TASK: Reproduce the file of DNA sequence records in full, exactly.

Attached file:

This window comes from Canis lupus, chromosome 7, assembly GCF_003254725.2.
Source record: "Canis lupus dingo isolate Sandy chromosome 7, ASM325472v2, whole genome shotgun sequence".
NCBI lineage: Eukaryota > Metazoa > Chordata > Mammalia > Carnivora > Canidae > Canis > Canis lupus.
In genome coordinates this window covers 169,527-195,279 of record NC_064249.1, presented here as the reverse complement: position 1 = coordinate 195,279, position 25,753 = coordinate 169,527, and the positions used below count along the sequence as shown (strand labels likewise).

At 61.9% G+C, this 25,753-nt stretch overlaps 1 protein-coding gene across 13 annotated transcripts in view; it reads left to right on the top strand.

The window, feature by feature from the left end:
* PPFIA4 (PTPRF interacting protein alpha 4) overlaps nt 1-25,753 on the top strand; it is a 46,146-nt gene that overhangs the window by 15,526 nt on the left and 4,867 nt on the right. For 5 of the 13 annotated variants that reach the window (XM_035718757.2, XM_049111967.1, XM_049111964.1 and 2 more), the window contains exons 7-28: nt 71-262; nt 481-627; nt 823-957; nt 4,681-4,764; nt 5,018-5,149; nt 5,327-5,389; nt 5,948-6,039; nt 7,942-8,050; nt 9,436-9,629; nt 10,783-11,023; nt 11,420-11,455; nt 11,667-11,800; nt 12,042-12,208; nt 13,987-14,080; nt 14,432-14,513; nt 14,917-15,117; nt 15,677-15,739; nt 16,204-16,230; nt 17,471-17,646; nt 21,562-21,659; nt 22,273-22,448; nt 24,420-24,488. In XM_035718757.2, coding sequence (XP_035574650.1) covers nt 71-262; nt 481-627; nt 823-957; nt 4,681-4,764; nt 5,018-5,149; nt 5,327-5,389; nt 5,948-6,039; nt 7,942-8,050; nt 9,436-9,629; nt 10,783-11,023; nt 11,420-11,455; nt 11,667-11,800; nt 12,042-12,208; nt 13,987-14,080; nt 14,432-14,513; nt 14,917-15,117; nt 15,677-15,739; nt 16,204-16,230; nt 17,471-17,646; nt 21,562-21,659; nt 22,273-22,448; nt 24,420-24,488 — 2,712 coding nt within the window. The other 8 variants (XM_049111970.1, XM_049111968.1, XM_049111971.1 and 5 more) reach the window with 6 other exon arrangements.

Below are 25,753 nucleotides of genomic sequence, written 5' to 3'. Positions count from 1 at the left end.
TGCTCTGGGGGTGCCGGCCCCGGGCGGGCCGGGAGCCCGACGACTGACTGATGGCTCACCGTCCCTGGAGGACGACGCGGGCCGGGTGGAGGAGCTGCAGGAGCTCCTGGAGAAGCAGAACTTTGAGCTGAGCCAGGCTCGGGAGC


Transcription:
This window comes from Canis lupus, chromosome 7, assembly GCF_003254725.2.
Source record: "Canis lupus dingo isolate Sandy chromosome 7, ASM325472v2, whole genome shotgun sequence".
NCBI lineage: Eukaryota > Metazoa > Chordata > Mammalia > Carnivora > Canidae > Canis > Canis lupus.
In genome coordinates this window covers 169,527-195,279 of record NC_064249.1, presented here as the reverse complement: position 1 = coordinate 195,279, position 25,753 = coordinate 169,527, and the positions used below count along the sequence as shown (strand labels likewise).

At 61.9% G+C, this 25,753-nt stretch overlaps 1 protein-coding gene across 13 annotated transcripts in view; it reads left to right on the top strand.

The window, feature by feature from the left end:
* PPFIA4 (PTPRF interacting protein alpha 4) overlaps nt 1-25,753 on the top strand; it is a 46,146-nt gene that overhangs the window by 15,526 nt on the left and 4,867 nt on the right. For 5 of the 13 annotated variants that reach the window (XM_035718757.2, XM_049111967.1, XM_049111964.1 and 2 more), the window contains exons 7-28: nt 71-262; nt 481-627; nt 823-957; nt 4,681-4,764; nt 5,018-5,149; nt 5,327-5,389; nt 5,948-6,039; nt 7,942-8,050; nt 9,436-9,629; nt 10,783-11,023; nt 11,420-11,455; nt 11,667-11,800; nt 12,042-12,208; nt 13,987-14,080; nt 14,432-14,513; nt 14,917-15,117; nt 15,677-15,739; nt 16,204-16,230; nt 17,471-17,646; nt 21,562-21,659; nt 22,273-22,448; nt 24,420-24,488. In XM_035718757.2, coding sequence (XP_035574650.1) covers nt 71-262; nt 481-627; nt 823-957; nt 4,681-4,764; nt 5,018-5,149; nt 5,327-5,389; nt 5,948-6,039; nt 7,942-8,050; nt 9,436-9,629; nt 10,783-11,023; nt 11,420-11,455; nt 11,667-11,800; nt 12,042-12,208; nt 13,987-14,080; nt 14,432-14,513; nt 14,917-15,117; nt 15,677-15,739; nt 16,204-16,230; nt 17,471-17,646; nt 21,562-21,659; nt 22,273-22,448; nt 24,420-24,488 — 2,712 coding nt within the window. The other 8 variants (XM_049111970.1, XM_049111968.1, XM_049111971.1 and 5 more) reach the window with 6 other exon arrangements.

Below are 25,753 nucleotides of genomic sequence, written 5' to 3'. Positions count from 1 at the left end.
TGCTCTGGGGGTGCCGGCCCCGGGCGGGCCGGGAGCCCGACGACTGACTGATGGCTCACCGTCCCTGGAGGACGACGCGGGCCGGGTGGAGGAGCTGCAGGAGCTCCTGGAGAAGCAGAACTTTGAGCTGAGCCAGGCTCGGGAGC